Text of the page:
Tax guidelines and regulations for large money transfers around Europe
Tax guidelines and regulations for large money transfers in Europe.
Whatever your reasons for sending money around Europe, there’s a lot to consider. If your recipient lives in a country with a gift tax or if you’re sending money for business purposes, they may be required to pay taxes on the transfer.
We’ve gathered the tax info that goes along with moving large amounts of money to Europe.
How Europe regulates large remittances
Each country in Europe has its own gift tax, which is the tax your recipient pays when you gift money or property valued above a specified amount. Some countries exempt gifts from the burden of taxation altogether, while others consider the relationship of you to your gift beneficiary.
Here’s a general rundown of how European countries handle the gift tax at the time of writing.
|Country||Gift size exempt from taxation|
|Albania||No gift tax|
|Andorra||No gift tax|
|Armenia||No gift tax|
|Austria||No gift tax|
|Azerbaijan||Exempt from gift tax if received from family members|
|Belarus||Tax law provides exemption for inheritances and partial exemption for general gifts|
|Belgium||3–30% of the gift amount|
|Bosnia and Herzegovina||2–10% of the gift amount|
|Bulgaria||0.4–0.8% on inheritances from family members and 3.3–6.6% for other beneficiaries|
|Croatia||5% if gift is worth more than HRK50,000|
|Cyprus||No gift tax|
|Czech Republic||1–40% depending on degree of family relationship|
|Denmark||No gift tax|
|Estonia||No gift tax|
|Finland||€1 to €4,999|
|France||5–45% of gift amount, depending on degree of relationship|
|Georgia||No gift tax, though inheritance taxes depend on degree of relationship|
|Germany||Remote relatives or family typically pay higher taxes|
|Greece||Varies by relationship of giver to recipient|
|Hungary||2–40% of gift amount, depending on degree of relationship|
|Iceland||Gifts for special occasions are exempt provided they’re “not of extraordinary value”|
|Ireland||Varies by relationship of giver to recipient|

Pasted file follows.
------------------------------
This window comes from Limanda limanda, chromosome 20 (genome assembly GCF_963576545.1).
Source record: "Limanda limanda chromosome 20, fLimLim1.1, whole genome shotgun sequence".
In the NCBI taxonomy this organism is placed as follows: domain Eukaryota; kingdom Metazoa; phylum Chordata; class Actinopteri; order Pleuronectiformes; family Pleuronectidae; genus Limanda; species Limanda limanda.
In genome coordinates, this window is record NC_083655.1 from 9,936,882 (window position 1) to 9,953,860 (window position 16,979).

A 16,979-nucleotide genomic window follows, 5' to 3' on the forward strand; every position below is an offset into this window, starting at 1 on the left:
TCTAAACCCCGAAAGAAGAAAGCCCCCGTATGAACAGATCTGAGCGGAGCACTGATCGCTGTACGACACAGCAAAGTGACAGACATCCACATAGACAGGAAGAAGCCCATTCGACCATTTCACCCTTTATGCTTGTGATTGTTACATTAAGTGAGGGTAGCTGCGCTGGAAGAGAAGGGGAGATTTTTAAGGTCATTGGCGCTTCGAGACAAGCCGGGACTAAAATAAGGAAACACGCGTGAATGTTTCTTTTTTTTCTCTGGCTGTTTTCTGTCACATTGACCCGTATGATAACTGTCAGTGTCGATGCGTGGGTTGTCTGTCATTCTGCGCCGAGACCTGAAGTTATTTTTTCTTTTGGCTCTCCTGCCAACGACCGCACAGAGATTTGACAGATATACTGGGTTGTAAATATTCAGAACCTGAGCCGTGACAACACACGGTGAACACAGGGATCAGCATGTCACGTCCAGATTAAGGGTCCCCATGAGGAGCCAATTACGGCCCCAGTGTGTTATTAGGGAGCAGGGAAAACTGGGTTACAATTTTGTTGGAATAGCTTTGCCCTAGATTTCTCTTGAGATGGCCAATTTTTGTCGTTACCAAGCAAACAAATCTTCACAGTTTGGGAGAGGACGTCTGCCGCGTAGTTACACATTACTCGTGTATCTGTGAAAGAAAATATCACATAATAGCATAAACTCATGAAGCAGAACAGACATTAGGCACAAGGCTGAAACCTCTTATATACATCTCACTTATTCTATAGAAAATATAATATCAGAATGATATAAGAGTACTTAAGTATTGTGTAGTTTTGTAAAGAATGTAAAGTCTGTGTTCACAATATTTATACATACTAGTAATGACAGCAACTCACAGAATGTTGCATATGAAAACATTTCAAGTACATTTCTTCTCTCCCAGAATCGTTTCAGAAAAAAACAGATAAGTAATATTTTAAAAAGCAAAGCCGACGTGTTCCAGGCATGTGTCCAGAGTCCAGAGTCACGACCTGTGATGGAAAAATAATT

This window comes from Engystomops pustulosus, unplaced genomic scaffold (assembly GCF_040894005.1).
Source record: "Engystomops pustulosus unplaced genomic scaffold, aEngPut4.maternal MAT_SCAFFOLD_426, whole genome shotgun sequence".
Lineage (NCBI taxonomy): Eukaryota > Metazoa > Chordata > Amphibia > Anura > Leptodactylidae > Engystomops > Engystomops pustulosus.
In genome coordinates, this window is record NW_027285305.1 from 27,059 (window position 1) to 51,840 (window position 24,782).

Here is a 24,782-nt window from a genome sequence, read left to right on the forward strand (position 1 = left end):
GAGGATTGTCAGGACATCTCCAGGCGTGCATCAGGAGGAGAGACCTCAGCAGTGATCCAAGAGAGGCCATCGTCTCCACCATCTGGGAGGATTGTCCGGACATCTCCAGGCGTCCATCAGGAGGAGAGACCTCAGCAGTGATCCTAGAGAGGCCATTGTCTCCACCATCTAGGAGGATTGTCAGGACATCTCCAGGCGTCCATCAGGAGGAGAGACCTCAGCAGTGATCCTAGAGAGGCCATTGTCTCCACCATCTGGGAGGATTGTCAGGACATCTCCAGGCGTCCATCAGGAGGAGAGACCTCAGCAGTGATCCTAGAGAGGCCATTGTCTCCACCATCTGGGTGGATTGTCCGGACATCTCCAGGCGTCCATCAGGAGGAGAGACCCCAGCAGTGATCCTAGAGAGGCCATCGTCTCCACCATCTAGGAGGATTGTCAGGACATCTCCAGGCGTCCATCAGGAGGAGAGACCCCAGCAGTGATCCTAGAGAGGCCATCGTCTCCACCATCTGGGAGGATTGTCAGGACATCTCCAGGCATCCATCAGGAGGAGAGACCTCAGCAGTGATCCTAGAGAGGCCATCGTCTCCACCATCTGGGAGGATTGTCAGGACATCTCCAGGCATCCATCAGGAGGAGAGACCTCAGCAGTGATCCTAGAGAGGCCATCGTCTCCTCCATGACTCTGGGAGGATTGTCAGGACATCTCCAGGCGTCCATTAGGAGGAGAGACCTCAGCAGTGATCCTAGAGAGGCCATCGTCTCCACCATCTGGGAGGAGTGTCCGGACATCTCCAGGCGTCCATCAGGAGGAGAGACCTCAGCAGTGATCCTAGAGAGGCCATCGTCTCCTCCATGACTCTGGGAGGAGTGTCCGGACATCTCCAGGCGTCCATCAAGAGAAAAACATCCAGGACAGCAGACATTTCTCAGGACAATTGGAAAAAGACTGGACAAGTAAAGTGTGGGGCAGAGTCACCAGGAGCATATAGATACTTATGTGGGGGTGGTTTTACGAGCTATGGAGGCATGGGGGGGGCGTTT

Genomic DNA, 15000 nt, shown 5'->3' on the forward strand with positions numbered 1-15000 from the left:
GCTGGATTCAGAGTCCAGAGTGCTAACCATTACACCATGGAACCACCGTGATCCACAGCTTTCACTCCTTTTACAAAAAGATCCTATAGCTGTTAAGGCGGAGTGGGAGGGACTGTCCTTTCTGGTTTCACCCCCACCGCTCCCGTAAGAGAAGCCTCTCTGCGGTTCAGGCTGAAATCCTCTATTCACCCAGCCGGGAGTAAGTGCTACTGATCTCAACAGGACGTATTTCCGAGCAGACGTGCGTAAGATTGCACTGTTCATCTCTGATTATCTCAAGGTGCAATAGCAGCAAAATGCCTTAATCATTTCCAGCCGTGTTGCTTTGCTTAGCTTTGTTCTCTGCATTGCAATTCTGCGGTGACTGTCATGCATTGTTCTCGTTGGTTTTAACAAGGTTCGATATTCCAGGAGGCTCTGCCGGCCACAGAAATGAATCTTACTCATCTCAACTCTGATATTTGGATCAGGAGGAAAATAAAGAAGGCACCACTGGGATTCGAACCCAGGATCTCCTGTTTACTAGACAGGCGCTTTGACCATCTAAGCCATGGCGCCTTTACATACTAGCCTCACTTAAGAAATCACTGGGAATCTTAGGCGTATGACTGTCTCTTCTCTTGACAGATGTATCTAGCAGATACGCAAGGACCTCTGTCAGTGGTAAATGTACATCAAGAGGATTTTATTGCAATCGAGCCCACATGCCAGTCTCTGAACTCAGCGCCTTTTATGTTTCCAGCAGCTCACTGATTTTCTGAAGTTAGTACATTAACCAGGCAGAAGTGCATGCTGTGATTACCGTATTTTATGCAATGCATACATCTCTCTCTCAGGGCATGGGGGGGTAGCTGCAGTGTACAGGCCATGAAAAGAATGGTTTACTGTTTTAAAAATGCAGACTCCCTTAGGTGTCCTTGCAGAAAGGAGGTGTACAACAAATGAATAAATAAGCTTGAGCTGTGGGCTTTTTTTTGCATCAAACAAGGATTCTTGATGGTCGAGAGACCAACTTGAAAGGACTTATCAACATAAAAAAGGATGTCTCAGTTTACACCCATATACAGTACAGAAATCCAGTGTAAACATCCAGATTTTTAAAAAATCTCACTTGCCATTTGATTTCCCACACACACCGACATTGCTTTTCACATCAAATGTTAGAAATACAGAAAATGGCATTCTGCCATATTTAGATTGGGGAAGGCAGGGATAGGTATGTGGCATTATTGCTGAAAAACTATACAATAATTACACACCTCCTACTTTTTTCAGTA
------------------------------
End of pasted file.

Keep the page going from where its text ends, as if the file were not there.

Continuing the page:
|Italy||Up to €1 million exempt for spouses, children and grandchildren|
|Kazakhstan||No gift tax|
|Latvia||No gift tax|
|Liechtenstein||No gift tax|
|Lithuania||€2,500 provided that gifts come from close relatives|
|Luxembourg||0–48% of gift amount, depending on relationship to beneficiary|
|Macedonia||2–5% of gift amount, depending on relationship to beneficiary|
|Malta||No gift tax|
|Moldova||No gift tax|
|Monaco||Rates vary depending on relationship to beneficiary|
|Montenegro||No gift tax|
|Netherlands||Exempt up to €4,479, depending on relationship to beneficiary, or up to €22,379 once in a child’s lifetime|
|Norway||No gift tax|
|Poland||Rates vary by relationship of giver to recipient|
|Portugal||No gift tax|
|Romania||No gift tax|
|Russia||No gift tax|
|San Marino||Up to €1 million exempt for spouses, children and grandchildren|
|Serbia||1.5–2.5%, depending on relationship to beneficiary|
|Slovakia||No gift tax|
|Slovenia||€5,000 for immediate successors|
|Spain||7.65–34%, depending on value and relationship to beneficiary|
|Sweden||No gift tax|
|Switzerland||No gift tax|
|Turkey||10–30%, depending on the gift’s value and relationship to beneficiary|
|Ukraine||No gift tax|
|United Kingdom||No gift tax|
|Vatican City||Up to €1 million exempt for spouses, children and grandchildren|
Do I have to report large transfers out of Ireland?
You personally won’t have to report any amount of money you transfer as there’s no limit to the amount you transfer in or out of Ireland. However, transfers over €10,000 should be declared to the European Union authorities, which banks and money transfer specialists are likely to handle.
You usually won’t need to do anything on top of this, but it’s a good idea to keep all your records of the transfer just in case.
How will my recipient receive my remittance in Europe?
Your many options for sending money to Europe include bank-to-bank transfers, cash pick-ups and transfers to mobile wallets.
If your friends or family are picking up your money in person, they may need to show government-issued ID or a transaction confirmation number to prove they’re your intended recipient. For electronic transfers to their bank account, they won’t need to provide any additional information.
Confirm with your bank or independent money transfer provider the exact information your friends and family might need to receive your funds.
As with all money transfers, be wary of potential fraud and only send money to people you know. Using a reputable provider can safeguard you from potential scams.
DISCLAIMER: This article is general advice. It does not consider your own personal circumstances and may not be applicable to you. You should obtain professional advice and consider your own situation before acting on anything contained in our article.
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